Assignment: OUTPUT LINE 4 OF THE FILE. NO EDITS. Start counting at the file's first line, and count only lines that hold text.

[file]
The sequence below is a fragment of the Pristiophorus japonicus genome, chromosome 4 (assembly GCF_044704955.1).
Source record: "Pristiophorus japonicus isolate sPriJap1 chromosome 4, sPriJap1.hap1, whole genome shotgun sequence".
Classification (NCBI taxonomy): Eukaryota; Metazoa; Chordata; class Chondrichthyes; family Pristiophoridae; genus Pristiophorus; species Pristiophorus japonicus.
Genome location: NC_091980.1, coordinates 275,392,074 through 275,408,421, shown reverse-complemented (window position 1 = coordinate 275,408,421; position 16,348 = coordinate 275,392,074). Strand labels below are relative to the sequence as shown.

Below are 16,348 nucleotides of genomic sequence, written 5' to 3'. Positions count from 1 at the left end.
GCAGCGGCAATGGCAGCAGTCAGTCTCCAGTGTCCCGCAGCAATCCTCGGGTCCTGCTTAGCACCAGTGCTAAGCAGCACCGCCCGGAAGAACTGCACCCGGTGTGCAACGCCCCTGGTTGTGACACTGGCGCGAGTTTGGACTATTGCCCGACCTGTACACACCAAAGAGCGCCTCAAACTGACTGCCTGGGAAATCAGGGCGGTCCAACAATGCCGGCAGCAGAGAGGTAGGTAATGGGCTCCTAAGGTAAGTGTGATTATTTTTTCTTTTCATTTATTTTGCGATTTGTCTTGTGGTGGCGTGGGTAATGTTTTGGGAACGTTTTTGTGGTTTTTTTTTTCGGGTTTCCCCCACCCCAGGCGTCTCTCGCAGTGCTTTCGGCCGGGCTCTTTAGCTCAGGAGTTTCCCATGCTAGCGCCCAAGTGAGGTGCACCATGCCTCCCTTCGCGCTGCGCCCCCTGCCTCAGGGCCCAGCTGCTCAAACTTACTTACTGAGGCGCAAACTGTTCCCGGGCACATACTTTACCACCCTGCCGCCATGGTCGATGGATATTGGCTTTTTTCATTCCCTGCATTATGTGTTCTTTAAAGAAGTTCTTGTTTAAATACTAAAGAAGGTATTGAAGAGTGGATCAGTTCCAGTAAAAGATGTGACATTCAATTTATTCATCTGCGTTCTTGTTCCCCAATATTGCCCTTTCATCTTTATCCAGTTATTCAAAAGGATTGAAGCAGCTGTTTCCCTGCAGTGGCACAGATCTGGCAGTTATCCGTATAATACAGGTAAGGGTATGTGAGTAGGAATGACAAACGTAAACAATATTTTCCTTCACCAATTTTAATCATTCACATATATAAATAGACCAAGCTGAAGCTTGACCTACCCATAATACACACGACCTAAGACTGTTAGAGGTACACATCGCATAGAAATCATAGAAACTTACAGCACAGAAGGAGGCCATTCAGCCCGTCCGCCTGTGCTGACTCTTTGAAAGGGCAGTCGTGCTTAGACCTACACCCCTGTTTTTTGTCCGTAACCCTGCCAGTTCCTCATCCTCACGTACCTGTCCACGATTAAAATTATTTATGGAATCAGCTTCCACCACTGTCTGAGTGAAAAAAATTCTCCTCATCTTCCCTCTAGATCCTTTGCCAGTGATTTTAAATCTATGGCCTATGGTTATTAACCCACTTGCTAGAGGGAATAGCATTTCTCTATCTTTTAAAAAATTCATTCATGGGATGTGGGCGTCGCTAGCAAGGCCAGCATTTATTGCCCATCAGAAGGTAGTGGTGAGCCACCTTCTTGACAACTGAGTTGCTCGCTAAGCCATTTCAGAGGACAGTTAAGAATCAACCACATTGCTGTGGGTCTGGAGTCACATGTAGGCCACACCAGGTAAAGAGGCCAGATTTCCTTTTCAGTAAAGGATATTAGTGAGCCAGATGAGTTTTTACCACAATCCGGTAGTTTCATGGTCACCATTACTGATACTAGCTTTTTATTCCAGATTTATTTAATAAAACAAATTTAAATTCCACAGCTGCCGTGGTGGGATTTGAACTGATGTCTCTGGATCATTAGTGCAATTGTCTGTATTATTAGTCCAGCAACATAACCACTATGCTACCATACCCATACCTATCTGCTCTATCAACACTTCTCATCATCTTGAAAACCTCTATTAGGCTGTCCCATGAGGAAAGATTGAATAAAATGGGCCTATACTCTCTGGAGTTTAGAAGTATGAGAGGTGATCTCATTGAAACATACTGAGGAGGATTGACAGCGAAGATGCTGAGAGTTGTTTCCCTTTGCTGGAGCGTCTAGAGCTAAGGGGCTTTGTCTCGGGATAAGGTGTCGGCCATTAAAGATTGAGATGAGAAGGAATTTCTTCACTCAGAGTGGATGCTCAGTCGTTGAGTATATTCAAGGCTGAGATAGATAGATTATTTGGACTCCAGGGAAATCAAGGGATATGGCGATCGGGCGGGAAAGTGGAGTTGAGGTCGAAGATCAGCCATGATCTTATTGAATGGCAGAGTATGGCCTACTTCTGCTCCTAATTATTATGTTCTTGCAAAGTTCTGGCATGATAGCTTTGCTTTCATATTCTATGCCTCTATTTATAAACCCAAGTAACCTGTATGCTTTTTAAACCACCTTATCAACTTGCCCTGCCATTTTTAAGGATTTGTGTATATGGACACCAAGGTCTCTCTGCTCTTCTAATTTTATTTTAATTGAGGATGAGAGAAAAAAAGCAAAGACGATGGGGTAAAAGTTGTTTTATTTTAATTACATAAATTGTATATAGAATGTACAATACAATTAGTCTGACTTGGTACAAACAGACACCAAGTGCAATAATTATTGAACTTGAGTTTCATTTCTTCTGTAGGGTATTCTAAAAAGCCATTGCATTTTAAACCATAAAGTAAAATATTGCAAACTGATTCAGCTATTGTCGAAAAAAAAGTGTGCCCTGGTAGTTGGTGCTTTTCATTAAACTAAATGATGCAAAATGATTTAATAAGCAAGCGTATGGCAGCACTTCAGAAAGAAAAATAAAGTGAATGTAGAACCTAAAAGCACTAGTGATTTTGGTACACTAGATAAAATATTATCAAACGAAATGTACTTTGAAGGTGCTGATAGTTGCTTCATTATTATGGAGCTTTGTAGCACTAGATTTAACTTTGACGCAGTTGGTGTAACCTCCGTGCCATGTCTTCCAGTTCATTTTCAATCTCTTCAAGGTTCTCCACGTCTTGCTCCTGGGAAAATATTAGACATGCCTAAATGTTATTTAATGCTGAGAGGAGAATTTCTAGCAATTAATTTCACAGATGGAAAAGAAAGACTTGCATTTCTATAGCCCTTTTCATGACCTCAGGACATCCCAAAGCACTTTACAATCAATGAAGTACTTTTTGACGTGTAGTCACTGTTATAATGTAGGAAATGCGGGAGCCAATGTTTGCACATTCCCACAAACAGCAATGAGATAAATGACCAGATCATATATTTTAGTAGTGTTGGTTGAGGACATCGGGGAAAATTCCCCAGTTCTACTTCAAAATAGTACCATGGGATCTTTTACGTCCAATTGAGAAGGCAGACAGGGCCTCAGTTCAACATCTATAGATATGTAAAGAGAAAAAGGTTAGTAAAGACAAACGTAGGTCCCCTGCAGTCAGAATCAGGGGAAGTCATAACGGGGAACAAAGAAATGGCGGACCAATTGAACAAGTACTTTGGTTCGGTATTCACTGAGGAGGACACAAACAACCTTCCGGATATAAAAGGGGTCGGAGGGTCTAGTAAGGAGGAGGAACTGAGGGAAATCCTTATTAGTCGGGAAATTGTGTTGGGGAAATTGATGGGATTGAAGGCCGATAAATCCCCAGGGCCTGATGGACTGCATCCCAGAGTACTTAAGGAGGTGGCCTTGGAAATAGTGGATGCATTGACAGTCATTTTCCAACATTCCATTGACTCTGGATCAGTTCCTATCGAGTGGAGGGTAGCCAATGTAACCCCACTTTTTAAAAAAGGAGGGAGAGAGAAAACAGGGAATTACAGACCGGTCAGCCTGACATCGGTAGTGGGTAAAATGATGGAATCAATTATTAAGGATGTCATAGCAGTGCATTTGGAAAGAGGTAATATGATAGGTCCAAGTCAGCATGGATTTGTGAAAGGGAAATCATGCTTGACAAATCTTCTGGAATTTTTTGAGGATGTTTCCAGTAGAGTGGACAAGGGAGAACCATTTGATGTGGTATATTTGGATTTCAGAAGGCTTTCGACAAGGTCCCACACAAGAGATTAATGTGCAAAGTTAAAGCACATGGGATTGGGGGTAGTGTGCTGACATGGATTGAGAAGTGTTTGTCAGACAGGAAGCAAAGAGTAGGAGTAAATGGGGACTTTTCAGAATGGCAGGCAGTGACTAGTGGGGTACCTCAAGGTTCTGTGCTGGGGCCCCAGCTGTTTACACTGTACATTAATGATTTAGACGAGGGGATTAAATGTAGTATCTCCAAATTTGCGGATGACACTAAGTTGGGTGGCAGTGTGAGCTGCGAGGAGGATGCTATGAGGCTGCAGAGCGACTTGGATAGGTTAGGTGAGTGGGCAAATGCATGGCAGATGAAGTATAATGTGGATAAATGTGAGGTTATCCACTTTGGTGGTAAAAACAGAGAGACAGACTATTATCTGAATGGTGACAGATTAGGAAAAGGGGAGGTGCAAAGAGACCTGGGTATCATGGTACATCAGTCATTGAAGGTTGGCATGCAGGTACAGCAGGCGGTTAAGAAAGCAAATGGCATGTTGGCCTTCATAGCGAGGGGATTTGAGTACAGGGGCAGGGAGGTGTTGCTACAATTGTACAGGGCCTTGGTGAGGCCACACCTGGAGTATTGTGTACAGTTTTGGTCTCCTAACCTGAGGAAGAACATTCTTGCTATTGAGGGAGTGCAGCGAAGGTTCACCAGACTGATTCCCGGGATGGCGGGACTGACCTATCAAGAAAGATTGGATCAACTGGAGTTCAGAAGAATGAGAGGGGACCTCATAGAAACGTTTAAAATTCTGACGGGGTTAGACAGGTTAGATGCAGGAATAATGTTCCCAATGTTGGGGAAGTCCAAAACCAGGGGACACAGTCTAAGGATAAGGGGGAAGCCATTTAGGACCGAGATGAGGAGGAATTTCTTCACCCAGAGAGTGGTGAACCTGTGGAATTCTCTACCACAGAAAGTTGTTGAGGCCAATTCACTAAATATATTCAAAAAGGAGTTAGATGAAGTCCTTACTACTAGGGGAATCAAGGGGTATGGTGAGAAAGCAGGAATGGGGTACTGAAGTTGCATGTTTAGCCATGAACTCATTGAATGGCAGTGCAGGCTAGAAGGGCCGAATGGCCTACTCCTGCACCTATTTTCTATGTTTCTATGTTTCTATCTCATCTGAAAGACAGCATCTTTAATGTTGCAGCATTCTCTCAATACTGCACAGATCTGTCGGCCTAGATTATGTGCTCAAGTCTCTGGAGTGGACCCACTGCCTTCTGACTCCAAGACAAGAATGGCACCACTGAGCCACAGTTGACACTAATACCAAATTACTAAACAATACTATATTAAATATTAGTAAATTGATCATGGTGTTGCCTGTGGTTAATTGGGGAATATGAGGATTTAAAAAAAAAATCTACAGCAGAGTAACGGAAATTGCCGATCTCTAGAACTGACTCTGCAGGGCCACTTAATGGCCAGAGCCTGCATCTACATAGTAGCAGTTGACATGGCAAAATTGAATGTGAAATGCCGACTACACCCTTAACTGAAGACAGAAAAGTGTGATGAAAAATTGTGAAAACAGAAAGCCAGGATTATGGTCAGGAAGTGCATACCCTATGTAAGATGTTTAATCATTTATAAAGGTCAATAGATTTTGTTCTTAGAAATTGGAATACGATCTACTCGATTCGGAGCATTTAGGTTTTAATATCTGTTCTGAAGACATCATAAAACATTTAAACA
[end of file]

Genome location: NC_091980.1, coordinates 275,392,074 through 275,408,421, shown reverse-complemented (window position 1 = coordinate 275,408,421; position 16,348 = coordinate 275,392,074). Strand labels below are relative to the sequence as shown.